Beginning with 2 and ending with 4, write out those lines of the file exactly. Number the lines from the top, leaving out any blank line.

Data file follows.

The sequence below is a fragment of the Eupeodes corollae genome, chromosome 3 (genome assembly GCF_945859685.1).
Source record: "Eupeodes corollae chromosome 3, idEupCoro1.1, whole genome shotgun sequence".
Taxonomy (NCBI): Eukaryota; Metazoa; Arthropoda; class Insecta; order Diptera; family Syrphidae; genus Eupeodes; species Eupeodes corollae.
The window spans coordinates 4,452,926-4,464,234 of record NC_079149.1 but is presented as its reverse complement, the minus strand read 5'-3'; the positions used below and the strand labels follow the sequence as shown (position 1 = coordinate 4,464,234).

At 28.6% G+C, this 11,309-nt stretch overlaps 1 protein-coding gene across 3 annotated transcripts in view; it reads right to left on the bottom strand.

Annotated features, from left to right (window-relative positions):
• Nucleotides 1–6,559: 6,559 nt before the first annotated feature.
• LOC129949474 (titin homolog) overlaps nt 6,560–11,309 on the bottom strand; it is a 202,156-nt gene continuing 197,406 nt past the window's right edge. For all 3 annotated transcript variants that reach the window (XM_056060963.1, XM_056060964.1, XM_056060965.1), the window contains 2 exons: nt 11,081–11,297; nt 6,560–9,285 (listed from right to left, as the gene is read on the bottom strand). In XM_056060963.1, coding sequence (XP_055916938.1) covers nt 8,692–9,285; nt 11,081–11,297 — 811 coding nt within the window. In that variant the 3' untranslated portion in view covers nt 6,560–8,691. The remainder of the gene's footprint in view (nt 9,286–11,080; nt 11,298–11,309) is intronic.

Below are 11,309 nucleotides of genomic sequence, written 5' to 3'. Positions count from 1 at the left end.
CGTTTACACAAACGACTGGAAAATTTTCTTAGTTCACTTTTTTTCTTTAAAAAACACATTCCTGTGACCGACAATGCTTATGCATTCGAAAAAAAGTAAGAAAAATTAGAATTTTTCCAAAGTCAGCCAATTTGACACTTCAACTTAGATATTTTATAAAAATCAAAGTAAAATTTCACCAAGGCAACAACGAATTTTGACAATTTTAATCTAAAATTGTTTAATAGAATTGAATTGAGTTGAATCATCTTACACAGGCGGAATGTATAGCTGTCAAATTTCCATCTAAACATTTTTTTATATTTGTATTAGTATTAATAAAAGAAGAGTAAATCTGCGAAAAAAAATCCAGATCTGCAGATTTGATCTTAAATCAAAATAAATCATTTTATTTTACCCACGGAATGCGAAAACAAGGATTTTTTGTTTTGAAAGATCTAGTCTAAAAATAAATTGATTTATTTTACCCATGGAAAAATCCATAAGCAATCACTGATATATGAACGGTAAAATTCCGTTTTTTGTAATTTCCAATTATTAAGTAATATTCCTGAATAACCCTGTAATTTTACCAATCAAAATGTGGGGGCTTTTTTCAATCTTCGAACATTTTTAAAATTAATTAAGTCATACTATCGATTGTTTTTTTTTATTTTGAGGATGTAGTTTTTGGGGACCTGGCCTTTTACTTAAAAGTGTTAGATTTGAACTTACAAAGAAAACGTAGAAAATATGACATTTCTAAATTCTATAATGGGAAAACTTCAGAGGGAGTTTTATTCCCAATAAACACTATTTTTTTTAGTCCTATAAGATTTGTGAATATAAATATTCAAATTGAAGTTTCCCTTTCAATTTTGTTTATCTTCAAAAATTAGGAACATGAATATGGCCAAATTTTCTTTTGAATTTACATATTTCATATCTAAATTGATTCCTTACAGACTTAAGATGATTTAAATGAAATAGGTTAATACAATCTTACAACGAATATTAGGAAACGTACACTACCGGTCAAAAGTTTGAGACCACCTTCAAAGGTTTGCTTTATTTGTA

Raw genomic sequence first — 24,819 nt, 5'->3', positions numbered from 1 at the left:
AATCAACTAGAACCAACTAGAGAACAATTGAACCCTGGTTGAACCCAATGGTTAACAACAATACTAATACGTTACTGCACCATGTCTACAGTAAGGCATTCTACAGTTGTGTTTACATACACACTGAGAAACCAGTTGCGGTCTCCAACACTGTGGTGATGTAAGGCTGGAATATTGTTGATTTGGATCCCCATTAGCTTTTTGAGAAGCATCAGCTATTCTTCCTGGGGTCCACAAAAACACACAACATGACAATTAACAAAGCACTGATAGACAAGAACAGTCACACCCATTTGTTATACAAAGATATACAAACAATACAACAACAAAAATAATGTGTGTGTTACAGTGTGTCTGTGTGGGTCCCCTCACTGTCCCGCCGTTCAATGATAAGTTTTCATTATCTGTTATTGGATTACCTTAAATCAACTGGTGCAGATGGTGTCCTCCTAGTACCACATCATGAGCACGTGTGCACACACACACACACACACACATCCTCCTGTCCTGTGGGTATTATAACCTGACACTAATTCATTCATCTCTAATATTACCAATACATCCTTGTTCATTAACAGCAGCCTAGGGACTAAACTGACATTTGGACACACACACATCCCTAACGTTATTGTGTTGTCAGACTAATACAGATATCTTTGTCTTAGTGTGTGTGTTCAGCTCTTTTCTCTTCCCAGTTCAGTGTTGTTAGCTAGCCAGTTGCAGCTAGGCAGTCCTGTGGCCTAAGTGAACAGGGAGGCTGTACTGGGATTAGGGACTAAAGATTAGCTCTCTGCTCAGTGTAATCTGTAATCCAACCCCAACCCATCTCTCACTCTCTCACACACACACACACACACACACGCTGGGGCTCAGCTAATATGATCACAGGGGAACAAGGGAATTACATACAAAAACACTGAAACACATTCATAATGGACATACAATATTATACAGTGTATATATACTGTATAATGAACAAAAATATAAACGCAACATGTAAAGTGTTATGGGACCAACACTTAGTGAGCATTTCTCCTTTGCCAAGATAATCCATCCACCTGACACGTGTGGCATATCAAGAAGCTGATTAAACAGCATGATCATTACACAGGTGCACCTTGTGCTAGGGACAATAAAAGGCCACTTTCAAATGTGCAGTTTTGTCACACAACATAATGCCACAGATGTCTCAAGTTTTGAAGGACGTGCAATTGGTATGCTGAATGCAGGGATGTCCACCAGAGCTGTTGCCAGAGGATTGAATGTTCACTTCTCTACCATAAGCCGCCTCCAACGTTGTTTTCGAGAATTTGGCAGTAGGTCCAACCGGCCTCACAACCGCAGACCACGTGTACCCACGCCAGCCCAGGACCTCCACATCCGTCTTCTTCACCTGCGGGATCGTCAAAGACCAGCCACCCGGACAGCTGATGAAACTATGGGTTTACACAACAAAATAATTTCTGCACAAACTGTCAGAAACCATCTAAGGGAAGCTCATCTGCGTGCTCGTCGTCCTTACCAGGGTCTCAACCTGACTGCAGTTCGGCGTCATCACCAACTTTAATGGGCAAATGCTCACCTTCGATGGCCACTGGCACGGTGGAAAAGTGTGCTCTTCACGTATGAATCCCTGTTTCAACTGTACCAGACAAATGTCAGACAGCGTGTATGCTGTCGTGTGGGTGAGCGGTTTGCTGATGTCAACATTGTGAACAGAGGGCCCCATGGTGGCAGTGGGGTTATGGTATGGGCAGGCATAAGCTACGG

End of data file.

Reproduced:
Source record: "Eupeodes corollae chromosome 3, idEupCoro1.1, whole genome shotgun sequence".
Taxonomy (NCBI): Eukaryota; Metazoa; Arthropoda; class Insecta; order Diptera; family Syrphidae; genus Eupeodes; species Eupeodes corollae.
The window spans coordinates 4,452,926-4,464,234 of record NC_079149.1 but is presented as its reverse complement, the minus strand read 5'-3'; the positions used below and the strand labels follow the sequence as shown (position 1 = coordinate 4,464,234).